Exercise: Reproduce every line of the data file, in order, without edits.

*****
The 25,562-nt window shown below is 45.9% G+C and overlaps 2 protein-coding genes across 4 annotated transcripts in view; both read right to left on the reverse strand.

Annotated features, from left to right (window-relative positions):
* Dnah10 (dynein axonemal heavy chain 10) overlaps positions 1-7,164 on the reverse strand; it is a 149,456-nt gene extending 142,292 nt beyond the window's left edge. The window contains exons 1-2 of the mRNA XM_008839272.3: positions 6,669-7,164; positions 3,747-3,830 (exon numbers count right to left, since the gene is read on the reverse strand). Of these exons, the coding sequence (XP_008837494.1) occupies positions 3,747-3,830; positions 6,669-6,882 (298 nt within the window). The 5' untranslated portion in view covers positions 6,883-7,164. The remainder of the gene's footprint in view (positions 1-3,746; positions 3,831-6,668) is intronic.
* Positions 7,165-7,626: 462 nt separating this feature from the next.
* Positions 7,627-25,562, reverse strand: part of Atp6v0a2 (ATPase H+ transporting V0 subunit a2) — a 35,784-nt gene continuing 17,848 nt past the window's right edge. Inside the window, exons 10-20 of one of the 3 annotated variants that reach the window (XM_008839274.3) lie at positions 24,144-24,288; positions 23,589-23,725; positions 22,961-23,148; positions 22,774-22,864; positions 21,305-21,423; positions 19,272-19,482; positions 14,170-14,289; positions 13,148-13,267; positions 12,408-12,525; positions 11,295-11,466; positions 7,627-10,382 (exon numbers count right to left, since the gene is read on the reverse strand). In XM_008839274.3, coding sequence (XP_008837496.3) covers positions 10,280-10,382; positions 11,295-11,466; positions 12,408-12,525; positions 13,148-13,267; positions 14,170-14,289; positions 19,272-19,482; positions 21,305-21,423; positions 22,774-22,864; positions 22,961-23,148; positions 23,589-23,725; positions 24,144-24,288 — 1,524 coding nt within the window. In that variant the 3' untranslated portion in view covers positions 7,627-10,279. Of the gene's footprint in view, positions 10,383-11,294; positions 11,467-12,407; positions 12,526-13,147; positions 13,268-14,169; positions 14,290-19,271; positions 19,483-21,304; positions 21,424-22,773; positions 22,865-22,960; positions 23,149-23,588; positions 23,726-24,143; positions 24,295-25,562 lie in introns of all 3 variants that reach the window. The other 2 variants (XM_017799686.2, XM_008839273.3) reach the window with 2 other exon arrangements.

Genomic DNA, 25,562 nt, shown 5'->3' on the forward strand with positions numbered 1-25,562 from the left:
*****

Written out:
The 25,562-nt window shown below is 45.9% G+C and overlaps 2 protein-coding genes across 4 annotated transcripts in view; both read right to left on the reverse strand.

Annotated features, from left to right (window-relative positions):
* Dnah10 (dynein axonemal heavy chain 10) overlaps positions 1-7,164 on the reverse strand; it is a 149,456-nt gene extending 142,292 nt beyond the window's left edge. The window contains exons 1-2 of the mRNA XM_008839272.3: positions 6,669-7,164; positions 3,747-3,830 (exon numbers count right to left, since the gene is read on the reverse strand). Of these exons, the coding sequence (XP_008837494.1) occupies positions 3,747-3,830; positions 6,669-6,882 (298 nt within the window). The 5' untranslated portion in view covers positions 6,883-7,164. The remainder of the gene's footprint in view (positions 1-3,746; positions 3,831-6,668) is intronic.
* Positions 7,165-7,626: 462 nt separating this feature from the next.
* Positions 7,627-25,562, reverse strand: part of Atp6v0a2 (ATPase H+ transporting V0 subunit a2) — a 35,784-nt gene continuing 17,848 nt past the window's right edge. Inside the window, exons 10-20 of one of the 3 annotated variants that reach the window (XM_008839274.3) lie at positions 24,144-24,288; positions 23,589-23,725; positions 22,961-23,148; positions 22,774-22,864; positions 21,305-21,423; positions 19,272-19,482; positions 14,170-14,289; positions 13,148-13,267; positions 12,408-12,525; positions 11,295-11,466; positions 7,627-10,382 (exon numbers count right to left, since the gene is read on the reverse strand). In XM_008839274.3, coding sequence (XP_008837496.3) covers positions 10,280-10,382; positions 11,295-11,466; positions 12,408-12,525; positions 13,148-13,267; positions 14,170-14,289; positions 19,272-19,482; positions 21,305-21,423; positions 22,774-22,864; positions 22,961-23,148; positions 23,589-23,725; positions 24,144-24,288 — 1,524 coding nt within the window. In that variant the 3' untranslated portion in view covers positions 7,627-10,279. Of the gene's footprint in view, positions 10,383-11,294; positions 11,467-12,407; positions 12,526-13,147; positions 13,268-14,169; positions 14,290-19,271; positions 19,483-21,304; positions 21,424-22,773; positions 22,865-22,960; positions 23,149-23,588; positions 23,726-24,143; positions 24,295-25,562 lie in introns of all 3 variants that reach the window. The other 2 variants (XM_017799686.2, XM_008839273.3) reach the window with 2 other exon arrangements.

Genomic DNA, 25,562 nt, shown 5'->3' on the forward strand with positions numbered 1-25,562 from the left: